An unknown number of service members and families have been affected by Hurricane Harvey in Texas and Louisiana, and all are eligible for some type of military-specific disaster relief.
Those families can seek emergency financial assistance through their service-specific military relief society: Navy-Marine Corps Relief Society, Army Emergency Relief, Air Force Aid Society or Coast Guard Mutual Assistance.
Those organizations are also accepting donations to help these military families affected by Harvey. Donors can earmark donations for Hurricane Harvey assistance.
As of Thursday afternoon, Navy-Marine Corps Relief Society had helped 42 clients with $21,628 in assistance. The NMCRS office at Corpus Christi in the Naval Health Clinic will reopen Friday at 9 a.m. The NMCRS website offers more information about donating, and where to get help.
Army Emergency Relief can provide a loan of up to $600 for evacuation and/or basic needs to active-duty soldiers and their eligible dependents affected by Harvey, including members of the Army Reserve and National Guard called on continuous federal active service for more than 30 days under Title 10 orders; retired soldiers; and surviving unmarried spouses and children of soldiers who died on active duty or after reaching retirement eligibility.
Coast Guard Mutual Assistance also has information about assistance to Coast Guard families affected by Hurricane Harvey, including an application for assistance, on its website.
Those who aren’t located near a military relief society, or those who can’t reach one, or need help after hours, can get assistance through an agreement between the relief societies and the American Red Cross, which can be contacted at 877-272-7337.
The USO also is accepting donations to help troops who are deployed in the Harvey relief efforts, providing care packages and other relief programs. Visit the USO’s website for details.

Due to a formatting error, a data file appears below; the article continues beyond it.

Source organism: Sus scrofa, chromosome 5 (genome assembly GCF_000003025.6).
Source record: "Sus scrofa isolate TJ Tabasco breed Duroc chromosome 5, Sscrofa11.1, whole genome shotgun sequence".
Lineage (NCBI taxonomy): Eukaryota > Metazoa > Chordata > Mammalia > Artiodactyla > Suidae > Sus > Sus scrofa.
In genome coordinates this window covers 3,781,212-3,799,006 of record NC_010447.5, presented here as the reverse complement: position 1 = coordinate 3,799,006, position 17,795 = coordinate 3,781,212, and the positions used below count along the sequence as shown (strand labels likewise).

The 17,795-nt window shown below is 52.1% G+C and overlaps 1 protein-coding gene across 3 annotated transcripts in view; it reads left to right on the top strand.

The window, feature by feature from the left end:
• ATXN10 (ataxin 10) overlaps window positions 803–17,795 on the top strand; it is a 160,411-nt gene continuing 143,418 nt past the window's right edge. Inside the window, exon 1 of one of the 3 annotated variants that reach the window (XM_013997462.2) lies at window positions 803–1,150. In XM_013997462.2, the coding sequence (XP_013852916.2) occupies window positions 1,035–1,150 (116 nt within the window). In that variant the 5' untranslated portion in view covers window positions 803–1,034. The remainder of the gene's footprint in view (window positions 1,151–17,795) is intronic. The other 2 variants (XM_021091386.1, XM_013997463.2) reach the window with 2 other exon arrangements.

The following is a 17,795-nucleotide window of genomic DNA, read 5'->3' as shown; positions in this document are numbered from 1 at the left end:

MORE WAYS TO DONATE
Many troops, family members and veterans also are seeking ways to help others in these communities devastated by the storm. Some options:
- The Office of Personnel Management approved a special solicitation of federal employees in the workplace to support victims of Harvey, it announced Wednesday. The solicitation ends Sept. 29. Each federal department, agency or component conducting the solicitation will be responsible for oversight, and each agency will decide which charity or charities will be allowed on federal property.
- The Federal Emergency Management Agency recommends visiting the website of the National Voluntary Organizations Active in Disaster for a list of major charities active in disaster work. These groups will be in the region doing relief and recovery work for years to come.
- The four charity rating organizations ― Charity Navigator, Charity Watch, Wise Giving Alliance, and GuideStar ― have compiled lists of some highly-rated charities that are doing Harvey relief work. Among those that are on all four lists are the American Red Cross, Direct Relief and Save the Children, but there are plenty of others that are on two or three lists. Some of the suggestions for local charities, on one or more of the lists, include the Houston SPCA, Houston Humane Society, Food Bank of Corpus Christi and San Antonio Humane Society.
BEWARE THE SCAMS
Get ready for numerous scamsters trying to get you to hand over your money under the guise of helping Harvey victims.
They may knock on your door, invade your email inbox, or put out a plea through social media. But if experiences during previous natural disasters are any indication, there will be plenty of people trying to take advantage of the desire to help those in desperate circumstances.
Do some due diligence before you donate if you want to make sure your hard-earned cash gets to people who seriously need it. Some individuals asking for money may have good, but may not know the right channels to get the help where it’s needed.
Some steps to keep in mind:
- Ask questions and do online research. Donate to charities you know with proven track records.
- Don’t write checks to individuals purportedly collecting for charity.
- Beware of social media claims. Don’t assume that charity messages posted are legitimate. Charity Watch notes that some people claiming to need help, posting on Facebook, GoFundMe or other sites may be doing so under false pretenses. “And even if they are victims, they may receive an unfairly large amount of aid,” Charity Watch notes.
- Before texting a donation, confirm the number with the source.
- Don’t click on attachments in emails purportedly soliciting money for Harvey relief.
Karen has covered military families, quality of life and consumer issues for Military Times for more than 30 years, and is co-author of a chapter on media coverage of military families in the book "A Battle Plan for Supporting Military Families." She previously worked for newspapers in Guam, Norfolk, Jacksonville, Fla., and Athens, Ga.